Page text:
Cost-effectiveness of the newborn screening of congenital adrenal hyperplasia

Full title: Cost-effectiveness of the newborn screening of congenital adrenal hyperplasia

Authors: Castilla I, Vallejo-Torres L, Rica-Echevarría I, Rodríguez-Sánchez A, Dulín-Íñiguez E, Espada M, Rausell D, Valcárcel-Nazco C, Cuéllar-Pompa L, Serrano-Aguilar P.

Contact person: Iván Castilla Rodríguez (ivan.castillarodriguez@sescs.es)

 

Summary

Introduction

The Ministry of Health, Social Services and Equality aims to reduce the inequalities in the newborn screening programmes offered in the different regions in Spain. After the decision to increase to seven the number of conditions included in the early detection programme offered nationally, decisions makers are now considering the inclusion of three additional conditions, including congenital adrenal hyperplasia. Newborn screening programmes have to meet a series of requirements, including providing evidence on the cost-effectiveness of the programme, by comparing the costs and health outcomes of early detection to those related to the clinical diagnosis.

Objectives

To evaluate the cost-effectiveness of incorporating congenital adrenal hyperplasia to the series of conditions being screened in the newborn screening programme in Spain, and to determine the budget impact of its implementation.

Method

We developed a cost-effectiveness model that compared two options: including congenital adrenal hyperplasia to the diseases screened in the national screening programme and to no include this condition in the early detection programme and diagnose the condition by clinical diagnosis. The model takes into account to the life expectancy of the newborns, capturing the impact on the long term of the early detection. The perspective of the analysis was that of the National Health Service in Spain, expressing the costs in 2013 prices. We estimated the cost related to the screening programme including screening tests, confirmation tests, as well as treatment and follow up costs of those detected by the programme. These costs were compared with those related to the clinical diagnosis of the condition. The differences in the costs were then compared with the difference on the effectiveness. Effectiveness was measured using life expectancy, by taking into account deaths avoided by screening, and expressed as life-years gained (LYG). Health outcomes and costs were discounted at a 3% rate. We undertook a one-way sensitivity analysis on those parameters with the highest impact on the results and those surrounded by the highest uncertainty, and a probabilistic sensitivity analysis using Monte Carlo simulation.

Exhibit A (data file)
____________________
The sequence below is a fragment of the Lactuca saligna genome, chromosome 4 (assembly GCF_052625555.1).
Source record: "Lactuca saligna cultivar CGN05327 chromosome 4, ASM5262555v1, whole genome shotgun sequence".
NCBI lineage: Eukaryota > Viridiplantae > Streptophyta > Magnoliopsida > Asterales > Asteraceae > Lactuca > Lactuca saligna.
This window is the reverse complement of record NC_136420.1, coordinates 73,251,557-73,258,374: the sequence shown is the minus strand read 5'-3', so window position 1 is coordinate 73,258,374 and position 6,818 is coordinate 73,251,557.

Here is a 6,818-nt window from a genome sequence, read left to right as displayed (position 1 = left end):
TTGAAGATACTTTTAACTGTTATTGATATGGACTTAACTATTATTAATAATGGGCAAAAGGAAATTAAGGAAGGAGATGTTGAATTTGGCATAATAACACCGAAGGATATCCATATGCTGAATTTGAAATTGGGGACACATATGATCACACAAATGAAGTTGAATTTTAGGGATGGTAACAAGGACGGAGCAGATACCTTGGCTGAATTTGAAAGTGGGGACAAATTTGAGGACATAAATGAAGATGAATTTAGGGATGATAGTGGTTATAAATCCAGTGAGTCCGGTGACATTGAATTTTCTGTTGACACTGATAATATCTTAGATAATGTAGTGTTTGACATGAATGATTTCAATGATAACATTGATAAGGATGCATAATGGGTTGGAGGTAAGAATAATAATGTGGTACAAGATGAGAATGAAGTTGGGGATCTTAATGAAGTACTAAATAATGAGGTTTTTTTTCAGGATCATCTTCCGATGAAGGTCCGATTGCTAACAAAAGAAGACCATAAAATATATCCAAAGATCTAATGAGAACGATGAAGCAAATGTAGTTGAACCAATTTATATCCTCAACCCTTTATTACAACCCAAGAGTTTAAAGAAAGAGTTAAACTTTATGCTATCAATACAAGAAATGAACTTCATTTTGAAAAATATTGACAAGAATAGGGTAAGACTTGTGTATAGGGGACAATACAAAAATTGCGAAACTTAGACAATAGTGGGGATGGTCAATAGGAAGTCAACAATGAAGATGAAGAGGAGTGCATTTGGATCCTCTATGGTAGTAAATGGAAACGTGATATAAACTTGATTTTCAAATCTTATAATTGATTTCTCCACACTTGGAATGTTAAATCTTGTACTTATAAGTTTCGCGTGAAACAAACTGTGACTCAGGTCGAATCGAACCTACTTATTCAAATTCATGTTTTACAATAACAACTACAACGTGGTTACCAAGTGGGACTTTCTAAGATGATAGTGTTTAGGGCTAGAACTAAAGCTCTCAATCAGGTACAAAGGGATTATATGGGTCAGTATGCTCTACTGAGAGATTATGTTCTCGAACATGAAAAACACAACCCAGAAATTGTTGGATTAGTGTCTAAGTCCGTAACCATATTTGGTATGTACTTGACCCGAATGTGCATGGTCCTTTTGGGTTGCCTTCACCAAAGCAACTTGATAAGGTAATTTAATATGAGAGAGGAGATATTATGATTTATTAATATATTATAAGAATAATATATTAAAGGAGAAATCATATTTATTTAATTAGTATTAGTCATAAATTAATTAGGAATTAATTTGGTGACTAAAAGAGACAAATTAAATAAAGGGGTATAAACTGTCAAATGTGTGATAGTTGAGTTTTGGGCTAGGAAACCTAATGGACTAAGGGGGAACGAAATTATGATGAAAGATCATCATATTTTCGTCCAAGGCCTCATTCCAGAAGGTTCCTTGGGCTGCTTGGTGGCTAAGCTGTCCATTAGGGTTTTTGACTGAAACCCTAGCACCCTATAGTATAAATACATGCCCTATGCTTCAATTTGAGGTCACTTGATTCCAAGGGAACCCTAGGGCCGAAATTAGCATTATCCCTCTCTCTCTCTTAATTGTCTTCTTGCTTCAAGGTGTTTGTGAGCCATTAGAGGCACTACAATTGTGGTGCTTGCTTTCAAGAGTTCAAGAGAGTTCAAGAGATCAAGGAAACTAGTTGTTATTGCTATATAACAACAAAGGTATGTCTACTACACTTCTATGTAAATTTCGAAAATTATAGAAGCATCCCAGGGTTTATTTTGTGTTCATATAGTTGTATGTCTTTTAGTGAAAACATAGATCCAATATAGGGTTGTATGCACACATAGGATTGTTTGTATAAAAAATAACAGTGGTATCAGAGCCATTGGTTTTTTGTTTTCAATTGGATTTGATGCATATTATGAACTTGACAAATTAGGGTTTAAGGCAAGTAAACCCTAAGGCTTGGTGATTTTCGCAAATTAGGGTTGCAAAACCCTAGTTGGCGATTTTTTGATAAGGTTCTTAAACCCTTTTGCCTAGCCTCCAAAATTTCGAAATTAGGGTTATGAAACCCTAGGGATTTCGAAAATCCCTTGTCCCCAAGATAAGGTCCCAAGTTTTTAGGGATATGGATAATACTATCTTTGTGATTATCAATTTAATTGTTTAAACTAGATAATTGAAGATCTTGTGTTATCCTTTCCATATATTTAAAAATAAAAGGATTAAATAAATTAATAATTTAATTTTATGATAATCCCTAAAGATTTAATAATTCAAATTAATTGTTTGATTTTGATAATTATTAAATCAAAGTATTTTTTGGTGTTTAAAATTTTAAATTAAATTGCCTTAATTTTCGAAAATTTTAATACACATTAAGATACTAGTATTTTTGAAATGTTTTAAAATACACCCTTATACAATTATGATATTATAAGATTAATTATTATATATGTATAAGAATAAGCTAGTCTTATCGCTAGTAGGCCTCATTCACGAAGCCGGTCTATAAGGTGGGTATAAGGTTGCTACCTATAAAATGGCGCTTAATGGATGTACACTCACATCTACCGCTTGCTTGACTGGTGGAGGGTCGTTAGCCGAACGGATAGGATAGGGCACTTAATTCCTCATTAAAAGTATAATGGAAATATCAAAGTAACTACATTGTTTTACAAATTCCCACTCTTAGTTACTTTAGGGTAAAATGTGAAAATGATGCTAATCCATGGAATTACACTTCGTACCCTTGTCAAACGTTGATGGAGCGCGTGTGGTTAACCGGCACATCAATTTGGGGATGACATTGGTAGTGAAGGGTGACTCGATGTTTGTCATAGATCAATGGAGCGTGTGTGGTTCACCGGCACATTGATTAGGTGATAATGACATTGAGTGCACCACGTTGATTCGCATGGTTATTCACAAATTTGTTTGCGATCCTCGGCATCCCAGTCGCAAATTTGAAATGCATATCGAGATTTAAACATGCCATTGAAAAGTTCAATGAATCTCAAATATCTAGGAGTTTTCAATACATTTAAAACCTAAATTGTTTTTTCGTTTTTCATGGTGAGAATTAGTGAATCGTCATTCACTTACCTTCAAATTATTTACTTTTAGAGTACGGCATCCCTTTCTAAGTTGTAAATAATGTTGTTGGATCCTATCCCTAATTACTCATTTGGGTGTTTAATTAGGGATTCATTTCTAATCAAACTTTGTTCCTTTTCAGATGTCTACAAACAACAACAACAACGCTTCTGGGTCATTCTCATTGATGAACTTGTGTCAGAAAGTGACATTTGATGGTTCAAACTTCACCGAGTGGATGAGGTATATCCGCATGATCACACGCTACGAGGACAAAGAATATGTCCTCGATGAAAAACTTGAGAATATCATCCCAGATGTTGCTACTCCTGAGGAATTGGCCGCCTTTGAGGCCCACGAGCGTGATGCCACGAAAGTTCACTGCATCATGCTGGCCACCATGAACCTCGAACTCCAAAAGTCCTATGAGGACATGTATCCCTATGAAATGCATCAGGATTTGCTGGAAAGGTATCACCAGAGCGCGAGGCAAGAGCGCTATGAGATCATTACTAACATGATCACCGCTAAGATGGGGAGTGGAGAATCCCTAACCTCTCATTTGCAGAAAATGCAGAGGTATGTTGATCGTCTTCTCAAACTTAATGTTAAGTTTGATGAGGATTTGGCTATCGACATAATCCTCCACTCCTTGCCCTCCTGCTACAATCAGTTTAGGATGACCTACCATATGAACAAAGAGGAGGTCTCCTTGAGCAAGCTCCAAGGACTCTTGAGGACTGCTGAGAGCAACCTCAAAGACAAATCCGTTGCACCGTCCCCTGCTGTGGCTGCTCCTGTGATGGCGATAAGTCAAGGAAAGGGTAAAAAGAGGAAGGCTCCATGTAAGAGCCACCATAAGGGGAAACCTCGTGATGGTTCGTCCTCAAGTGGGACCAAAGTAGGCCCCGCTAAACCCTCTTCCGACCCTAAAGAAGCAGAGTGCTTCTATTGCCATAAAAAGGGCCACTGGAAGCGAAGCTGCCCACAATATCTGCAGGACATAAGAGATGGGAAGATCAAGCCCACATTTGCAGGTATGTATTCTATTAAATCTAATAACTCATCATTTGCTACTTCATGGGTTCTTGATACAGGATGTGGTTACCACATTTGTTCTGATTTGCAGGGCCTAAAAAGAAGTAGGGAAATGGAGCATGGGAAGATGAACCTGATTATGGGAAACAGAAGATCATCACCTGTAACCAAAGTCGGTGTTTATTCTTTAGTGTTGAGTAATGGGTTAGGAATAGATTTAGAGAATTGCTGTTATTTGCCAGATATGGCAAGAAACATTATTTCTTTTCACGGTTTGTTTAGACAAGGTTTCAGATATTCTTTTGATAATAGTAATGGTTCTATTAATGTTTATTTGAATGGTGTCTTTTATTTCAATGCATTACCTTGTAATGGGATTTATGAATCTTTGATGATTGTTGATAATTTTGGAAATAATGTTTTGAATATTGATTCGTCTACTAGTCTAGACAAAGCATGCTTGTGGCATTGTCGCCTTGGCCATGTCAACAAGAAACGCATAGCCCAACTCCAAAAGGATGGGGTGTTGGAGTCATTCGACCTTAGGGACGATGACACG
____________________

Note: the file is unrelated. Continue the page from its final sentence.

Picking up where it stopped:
Results

According to the results of this study, newborn screening for congenital adrenal hyperplasia is more costly and more effective than clinical detection. For a lifetime horizon, the incremental costs per newborn are € 1.71, and the incremental life years per newborn are 0.00022, giving an incremental cost effectiveness ratio of € 7,899/LYG, which is below € 30,000/LYG, i.e. the usual threshold used in Spain. The sensitivity analysis estimated that newborn screening for congenital adrenal hyperplasia is cost-effective with a probability of 88.5% and for a willingness to pay per life year gain of € 30,000/LYG. Nevertheless, there is a high uncertainty surrounding the sensitivity of the clinical detection (especially in the salt-wasting form).

Conclusions

According to the available evidence when developing this report, the introduction of neonatal screening for congenital adrenal hyperplasia would be cost effective for a willingness to pay € 30,000/LYG, assuming a clinical sensitivity for the salt-wasting form of 85% when screening is not available. Nevertheless, these results should be considered carefully due to the high uncertainty surrounding the estimation of the clinical sensitivity.